Warner Bros.’ “Aquaman” movie has found its villain in Ocean Master, who’ll be played by “Watchmen” actor Patrick Wilson. Neither should comes of a surprise, as Ocean Master is a longtime foe of DC Comics’ Sea King, and Wilson has a history with director James Wan (“Insidious,” “The Conjuring”). But who is Ocean Master?
As with most anything related to comic book continuity, and family, the answer gets a little complicated.
Created by writer Bob Haney and artist Nick Cardy, Ocean Master was introduced in 1966’s “Aquaman” #29, an era in which the Sea King’s supporting cast expanded significantly with the addition of Aqualad, Mera, Tula, Vulko and the villainous Black Manta. Ocean Master’s connection to the hero ran deeper, however, as he was Aquaman’s fully human half-brother. The initial casting report characterized him as the Loki to Aquaman’s Thor, which is true enough, but only the tip of the trident.
The son of Aquaman’s father Tom Curry and May O’Sullivan Curry (at least in the original continuity), Orm Curry was the product of a cold marriage, and grew up in the shadow of his superhuman half-brother. His childhood resentment grew as Arthur gained renown as an undersea hero and ruler of Atlantis. A petty criminal, Orm eventually lost his memory and fell off the map, during which time he changed his last name to Marius, only to reemerge as the high-tech pirate known as Ocean Master.
Although Orm, again originally, didn’t possess any superhuman abilities, he did have an arsenal of stolen weapons and technology at his disposal. He also had one of the all-time great supervillain costumes. Seriously, just look at that mask.
Orm and Arthur first fought in their new identities over Ocean Master’s illegal whaling, which was only the beginning of his criminal activities. He looted Atlantean cities and technology, and attacked surface vessels, often with an eye toward carving out his own undersea kingdom to rival Aquaman’s — or else unseat Arthur from his own throne. The amnesiac Orm was unaware of his relationship to Aquaman in their initial encounters, but the restoration of his memory only intensified the antipathy.
Ocean Master eventually discovered the ancient Atlantean mystical artifacts known as the Zodiac Crystals, and all but abandoned his high-tech arsenal in favor of sorcery, with which he possessed superhuman strength and the ability to fire bolts of energy, create illusions and summon magical sea creatures. But the powers that served him so well ultimately led to his undoing, leaving Orm buried beneath tons of rubble during a battle with Aquaman.
However, like the ocean currents, the shifting waves of continuity soon washed Orm ashore again, during writer Peter David’s reinvention of Aquaman. Orm was still Arthur’s — or rather, Orin’s — half-brother, but this time their father was the Atlantean wizard Atlan. His rivalry with Aquaman, and his desire for the throne of Atlantis, remained, as did his use of sorcery: He sold his soul to the demon Neron in exchange for a mystical trident the granted him immense power but caused him excruciating pain when not in his possession.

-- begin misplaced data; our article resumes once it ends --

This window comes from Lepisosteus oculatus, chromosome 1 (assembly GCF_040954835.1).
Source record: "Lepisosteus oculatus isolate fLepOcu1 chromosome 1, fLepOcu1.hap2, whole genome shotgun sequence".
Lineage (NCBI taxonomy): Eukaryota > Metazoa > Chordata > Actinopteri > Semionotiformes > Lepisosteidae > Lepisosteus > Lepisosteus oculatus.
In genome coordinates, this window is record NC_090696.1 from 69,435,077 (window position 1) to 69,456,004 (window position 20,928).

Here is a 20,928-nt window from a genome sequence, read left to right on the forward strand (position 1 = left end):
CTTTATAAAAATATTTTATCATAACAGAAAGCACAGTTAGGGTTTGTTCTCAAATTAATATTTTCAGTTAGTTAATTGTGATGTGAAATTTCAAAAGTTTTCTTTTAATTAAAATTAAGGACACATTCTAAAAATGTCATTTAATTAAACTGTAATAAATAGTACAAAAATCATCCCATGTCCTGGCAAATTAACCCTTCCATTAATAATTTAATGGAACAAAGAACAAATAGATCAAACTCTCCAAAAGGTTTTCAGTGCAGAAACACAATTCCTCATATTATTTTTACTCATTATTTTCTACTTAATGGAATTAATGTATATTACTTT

Ocean Master continued to plague Aquaman, and occasionally clashed with the Justice League — and although he may not seem as much of a joiner, he’s even served as a member of Lex Luthor’s Injustice Gang and, more recently, the Secret Society of Supervillains.
With DC’s New 52 reboot in 2011, Orm’s origins changed once again, this time making him Aquaman’s half-brother through his mother Atlanna, the queen of Atlantis. Following her death, the adult Orm ascends to the throne amid suspicions about his role in the queen’s murder. Vulko voiced his suspicions and was forced to flee Atlantis and go into exile, where years later he met a young Arthur, who was coming to terms with his Atlantean heritage.
Orm welcomed his newfound older brother, and stepped down from the throne in accordance with Atlantean law, only to be reinstated amid dissension over Arthur’s half-human heritage. Orm’s reign continued uneventfully enough, until he launched an all-out war on the surface world using attack plans he’d written with Aquaman. In this continuity, Ocean Master isn’t a envious high-tech pirate/sorcerer but instead a head of state who’s fiercely protective of his kingdom and incredibly distrustful of his surface-dwelling neighbors. He has a short fuse, a large arsenal and an “Atlantis first” attitude. (“Make Atlantis Great Again”?) He’s more than a little confused, too, as a believed his half-brother had returned to the surface to serve as its ruler, adding another layer to his war.
However, Orm is also (arguably) easily manipulated, as it’s revealed the ever-faithful Vulko was behind the missile attack on Atlantis that precipitated the war, all in attempt to seat Aquaman on the throne once more.
Defeated by Aquaman and the Justice League, Orm is remanded to Belle Reve, only to escape in a prison break orchestrated during the “Forever Evil” storyline. Although initially determined to return to Atlantis, Orm abruptly changed his mind and opted instead to remain on the surface with a woman and her son. His new life in Louisiana was interrupted at the end of the “Death of a King” arc — the conclusion of Geoff Johns’ run — by the appearance of Nereus, King of the Second Sea, who offered Orm his loyalty and his knowledge to help ensure the Seven Kings “rule this planet once more.”
Clearly Ocean Master was meant to play a key role in a planned Aquaman/Justice League crossover, “Rise of the Seven Seas,” which would reunite Johns with artist Ivan Reis and Joe Prado, but that storyline has yet to materialize.
Directed by James Wan, “Aquaman” stars Jason Momoa, reprising his “Batman v Superman” and “Justice League” as the Sea King, Willem Dafoe as Vulko, Amber Heard as Mera and Patrick Wilson as Ocean Master. The film opens Oct. 5, 2018.
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